My daughter loves playing Minecraft on the Kindle. We have a checklist of things she must do each day (read for 20 minutes, feed her rabbits, play outside, etc.) in order to earn Kindle time — and on that list is, you guessed it, practice piano. During the summer months when she doesn’t have school, she pops out of bed and gets to work on her checklist first thing in the morning so that she can earn her Minecraft time.
Both of these short-term material rewards are working really well for us right now. But I don’t expect that they’ll always do the trick. I can see my son getting bored of jelly beans and my daughter not really thinking Minecraft is all that exciting one day. When that happens, we’ll come up with some new short-term practice rewards that motivate them.
LONG-TERM PIANO PRACTICE REWARDS
We don’t just leave it to jelly beans and Minecraft to get our kids to practice. I strongly believe that long-term piano practice rewards can and should be related to the act of learning their instrument.
So what does that look like, exactly?
My son looooves Trombone Shorty. He would much rather watch a concert of his on YouTube and play along with him rather than practicing the rhythms and glissandos that his teacher assigns. So when we finish going through his “homework”, I let him watch a few Trombone Shorty songs on the TV and go nuts.
My daughter isn’t all that jazzed about working on scales and the pieces in her method books, but she loves “Let it Go”. After she finishes working through her practice assignments, I help her learn a few more measures of Elsa’s anthem.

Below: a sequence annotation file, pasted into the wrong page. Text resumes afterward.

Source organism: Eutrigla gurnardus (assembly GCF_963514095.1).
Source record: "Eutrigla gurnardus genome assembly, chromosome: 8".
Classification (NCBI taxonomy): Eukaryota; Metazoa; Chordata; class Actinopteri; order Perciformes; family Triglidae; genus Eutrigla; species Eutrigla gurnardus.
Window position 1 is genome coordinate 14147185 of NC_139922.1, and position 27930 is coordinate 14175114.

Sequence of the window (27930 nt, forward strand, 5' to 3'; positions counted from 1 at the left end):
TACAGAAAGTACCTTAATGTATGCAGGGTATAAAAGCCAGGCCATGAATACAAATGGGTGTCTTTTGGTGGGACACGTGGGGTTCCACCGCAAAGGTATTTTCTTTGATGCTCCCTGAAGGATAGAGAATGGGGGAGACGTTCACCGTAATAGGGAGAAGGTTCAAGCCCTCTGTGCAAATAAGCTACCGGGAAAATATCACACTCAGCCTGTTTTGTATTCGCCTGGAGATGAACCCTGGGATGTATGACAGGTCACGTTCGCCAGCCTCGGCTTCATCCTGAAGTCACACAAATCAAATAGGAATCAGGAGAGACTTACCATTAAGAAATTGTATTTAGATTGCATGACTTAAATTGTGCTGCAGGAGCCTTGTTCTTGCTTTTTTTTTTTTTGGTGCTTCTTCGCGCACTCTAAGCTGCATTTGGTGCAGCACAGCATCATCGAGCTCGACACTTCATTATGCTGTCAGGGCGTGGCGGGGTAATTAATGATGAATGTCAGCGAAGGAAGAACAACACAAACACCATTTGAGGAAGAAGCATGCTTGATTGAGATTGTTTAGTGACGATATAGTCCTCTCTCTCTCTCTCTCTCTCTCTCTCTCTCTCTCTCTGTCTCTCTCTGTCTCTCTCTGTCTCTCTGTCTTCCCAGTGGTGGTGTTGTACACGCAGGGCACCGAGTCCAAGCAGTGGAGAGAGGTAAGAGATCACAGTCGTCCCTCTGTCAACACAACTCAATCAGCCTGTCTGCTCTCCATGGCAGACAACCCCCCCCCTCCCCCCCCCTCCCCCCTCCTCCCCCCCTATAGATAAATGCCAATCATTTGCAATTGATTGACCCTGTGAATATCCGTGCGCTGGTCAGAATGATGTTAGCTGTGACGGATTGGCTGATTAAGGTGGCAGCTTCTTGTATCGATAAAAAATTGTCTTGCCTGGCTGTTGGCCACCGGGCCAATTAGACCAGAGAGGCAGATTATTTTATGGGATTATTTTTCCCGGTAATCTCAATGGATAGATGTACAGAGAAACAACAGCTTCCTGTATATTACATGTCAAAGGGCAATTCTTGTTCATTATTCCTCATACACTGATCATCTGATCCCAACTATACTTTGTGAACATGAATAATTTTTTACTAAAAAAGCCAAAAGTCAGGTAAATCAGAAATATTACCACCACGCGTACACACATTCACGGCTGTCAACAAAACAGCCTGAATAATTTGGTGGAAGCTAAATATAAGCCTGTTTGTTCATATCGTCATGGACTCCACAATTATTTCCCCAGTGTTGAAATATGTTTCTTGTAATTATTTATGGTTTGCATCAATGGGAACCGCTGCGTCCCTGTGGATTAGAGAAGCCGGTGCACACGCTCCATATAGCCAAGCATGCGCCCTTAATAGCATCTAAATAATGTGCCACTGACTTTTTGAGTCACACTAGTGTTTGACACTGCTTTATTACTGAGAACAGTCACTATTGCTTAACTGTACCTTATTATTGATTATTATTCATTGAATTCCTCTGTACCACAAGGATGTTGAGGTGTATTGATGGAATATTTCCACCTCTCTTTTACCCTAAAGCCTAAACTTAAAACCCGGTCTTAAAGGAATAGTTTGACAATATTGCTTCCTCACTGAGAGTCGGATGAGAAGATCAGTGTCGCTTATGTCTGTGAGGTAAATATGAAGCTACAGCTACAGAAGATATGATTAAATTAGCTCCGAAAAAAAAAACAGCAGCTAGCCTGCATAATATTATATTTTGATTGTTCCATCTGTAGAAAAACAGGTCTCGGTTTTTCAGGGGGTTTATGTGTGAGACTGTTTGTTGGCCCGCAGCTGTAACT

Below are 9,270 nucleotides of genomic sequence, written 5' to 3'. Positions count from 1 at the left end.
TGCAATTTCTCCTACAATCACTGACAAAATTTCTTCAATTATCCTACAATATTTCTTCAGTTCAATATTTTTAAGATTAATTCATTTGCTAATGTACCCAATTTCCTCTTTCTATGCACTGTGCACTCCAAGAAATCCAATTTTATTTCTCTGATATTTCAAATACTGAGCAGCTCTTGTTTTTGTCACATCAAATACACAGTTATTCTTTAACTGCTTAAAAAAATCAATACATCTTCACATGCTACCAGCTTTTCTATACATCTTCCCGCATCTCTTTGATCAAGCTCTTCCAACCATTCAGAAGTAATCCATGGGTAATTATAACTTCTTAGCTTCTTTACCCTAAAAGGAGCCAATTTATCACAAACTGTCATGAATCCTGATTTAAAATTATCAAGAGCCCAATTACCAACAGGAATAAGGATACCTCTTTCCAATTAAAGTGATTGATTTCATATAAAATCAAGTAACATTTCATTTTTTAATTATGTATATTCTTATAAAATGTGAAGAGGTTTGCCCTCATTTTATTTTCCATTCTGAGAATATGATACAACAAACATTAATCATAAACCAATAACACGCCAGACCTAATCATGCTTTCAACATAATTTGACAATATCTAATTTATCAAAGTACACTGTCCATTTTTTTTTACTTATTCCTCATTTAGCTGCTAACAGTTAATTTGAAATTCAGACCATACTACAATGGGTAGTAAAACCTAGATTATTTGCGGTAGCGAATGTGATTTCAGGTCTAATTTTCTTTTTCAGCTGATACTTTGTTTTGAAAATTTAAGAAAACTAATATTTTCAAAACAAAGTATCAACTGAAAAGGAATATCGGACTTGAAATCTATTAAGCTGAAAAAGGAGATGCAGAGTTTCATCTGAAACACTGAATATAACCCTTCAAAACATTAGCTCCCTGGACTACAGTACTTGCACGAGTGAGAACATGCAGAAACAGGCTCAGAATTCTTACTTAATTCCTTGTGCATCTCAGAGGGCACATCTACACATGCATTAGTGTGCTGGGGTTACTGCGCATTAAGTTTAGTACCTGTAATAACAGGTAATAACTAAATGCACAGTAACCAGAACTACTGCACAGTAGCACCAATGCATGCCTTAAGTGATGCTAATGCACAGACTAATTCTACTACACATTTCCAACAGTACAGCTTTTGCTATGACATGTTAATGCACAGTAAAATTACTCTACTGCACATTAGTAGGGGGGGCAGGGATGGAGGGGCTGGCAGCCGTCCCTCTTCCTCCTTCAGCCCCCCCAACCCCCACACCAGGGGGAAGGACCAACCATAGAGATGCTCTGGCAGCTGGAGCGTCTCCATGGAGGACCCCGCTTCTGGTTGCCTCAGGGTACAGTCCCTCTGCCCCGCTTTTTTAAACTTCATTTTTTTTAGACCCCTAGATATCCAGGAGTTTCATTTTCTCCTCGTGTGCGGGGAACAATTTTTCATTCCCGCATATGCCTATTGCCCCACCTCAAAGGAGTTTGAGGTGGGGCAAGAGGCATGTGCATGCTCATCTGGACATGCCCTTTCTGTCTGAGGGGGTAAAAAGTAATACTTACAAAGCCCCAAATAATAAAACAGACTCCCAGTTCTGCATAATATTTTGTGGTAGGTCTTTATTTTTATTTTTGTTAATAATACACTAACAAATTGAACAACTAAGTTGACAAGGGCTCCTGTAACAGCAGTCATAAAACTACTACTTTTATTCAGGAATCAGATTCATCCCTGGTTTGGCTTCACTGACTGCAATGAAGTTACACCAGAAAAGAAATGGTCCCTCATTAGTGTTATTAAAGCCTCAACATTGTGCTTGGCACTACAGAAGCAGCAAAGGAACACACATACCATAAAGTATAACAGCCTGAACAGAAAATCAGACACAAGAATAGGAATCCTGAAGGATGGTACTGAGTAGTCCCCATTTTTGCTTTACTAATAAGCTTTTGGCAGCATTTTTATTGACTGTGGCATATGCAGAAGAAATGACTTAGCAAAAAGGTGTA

When I was in elementary school, I despised learning classical music (it has since, become my favorite genre to play), but I was obsessed with songs from Phantom of the Opera. They were super challenging with crazy key signatures and rhythms, but my teacher wisely used them alongside my classical pieces to keep me motivated and excited about progressing.
In my piano classes, I often keep charts on display on the walls and place stickers on them when students practice 5 days during the week. Students enjoy seeing the public display of their achievements, and are motivated to practice and keep the column below their name sticker-filled.
Piano practice rewards related to playing piano might be a collection of songs from a favorite movie or musical. Try setting up a practice checklist or chart in a visible area of your home. When you are an active part of your child’s musical experience, you will pick up on his likes and dislikes and how you can be sensitive to what will work for him.
To sum up:
- Don’t be afraid to use piano practice rewards to support good practice habits
- Use short-term material rewards to motivate students to increase practice time
- Use rewards tied to the act of playing the instrument to motivate your student for the long-term